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Charlie Gard unlikely to be allowed to spend final days at home, judge says

Charlie’s parents are embroiled in a fight with doctors over the circumstances of the terminally-ill baby’s death.

Terminally-ill baby Charlie Gard is unlikely to be allowed to spend his final days at home with his parents, a High Court judge has said.

Mr Justice Francis said he will make a decision about where the 11-month-old boy should spend the remainder of his life, on Wednesday.

Doctors caring for Charlie at Great Ormond Street Hospital in London said they want to fulfil the “last desire” of his parents, Chris Gard and Connie Yates.

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Chris Gard and Connie Yates with their son in hospital (Family handout/PA)

But they said there are practical difficulties in providing the intensive care Charlie needs outside a hospital, and the judge said the chances of him being able to spend his final days at home are “small”.

Charlie’s parents have become embroiled in a fight with doctors over the circumstances of his death, a day after abandoning attempts to persuade a judge to let him travel to America for experimental treatment.

Mr Justice Francis presided over the dispute at a hearing in the Family Division of the High Court in London on Tuesday, and the hearing is scheduled to resume at 2pm on Wednesday.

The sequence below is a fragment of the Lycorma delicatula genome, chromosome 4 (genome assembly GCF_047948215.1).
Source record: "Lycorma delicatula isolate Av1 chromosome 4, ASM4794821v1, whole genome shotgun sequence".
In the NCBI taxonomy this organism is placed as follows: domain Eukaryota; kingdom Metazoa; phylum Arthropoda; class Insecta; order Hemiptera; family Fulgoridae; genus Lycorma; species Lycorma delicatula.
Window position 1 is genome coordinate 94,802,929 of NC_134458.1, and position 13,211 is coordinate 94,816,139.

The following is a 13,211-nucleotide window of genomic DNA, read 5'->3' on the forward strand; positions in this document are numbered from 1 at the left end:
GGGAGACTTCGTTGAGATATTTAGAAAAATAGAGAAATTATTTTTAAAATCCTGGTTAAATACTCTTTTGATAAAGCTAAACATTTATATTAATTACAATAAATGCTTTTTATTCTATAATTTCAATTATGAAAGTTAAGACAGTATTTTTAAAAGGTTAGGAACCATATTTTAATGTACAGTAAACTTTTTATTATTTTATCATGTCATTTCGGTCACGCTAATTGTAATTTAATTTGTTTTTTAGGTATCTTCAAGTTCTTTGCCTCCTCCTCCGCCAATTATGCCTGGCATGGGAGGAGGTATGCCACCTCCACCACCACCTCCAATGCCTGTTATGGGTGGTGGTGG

The judge said the dispute cried out for settlement.

But he said if a solution could not be agreed he would decide on Wednesday.

Barrister Grant Armstrong, who leads the couple’s legal team, suggested to Mr Justice Francis that hospital bosses were placing obstacles in Charlie’s parents’ way.

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Connie Yates, mother of Charlie, at the Royal Court of Justice (Frank Augstein/AP)

“The parents wish for a few days of tranquillity outside of a hospital setting,” Mr Armstrong said.

“The parents had hoped that Great Ormond Street would work with them.”

He added: ”The parents’ primary position is that Charlie’s final days of palliative care … should take place at the family home.”

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Lawyers for Great Ormond Street hospital say there are practical problems with moving Charlie (John Stillwell/PA)

Mr Armstrong said Great Ormond Street doctors thought that moving Charlie to a hospice was the best plan.

But he said the couple felt there was a “brutality” to taking Charlie to a hospice.

He told the judge: “We struggle with the difficulties which the hospital is placing in the way.”

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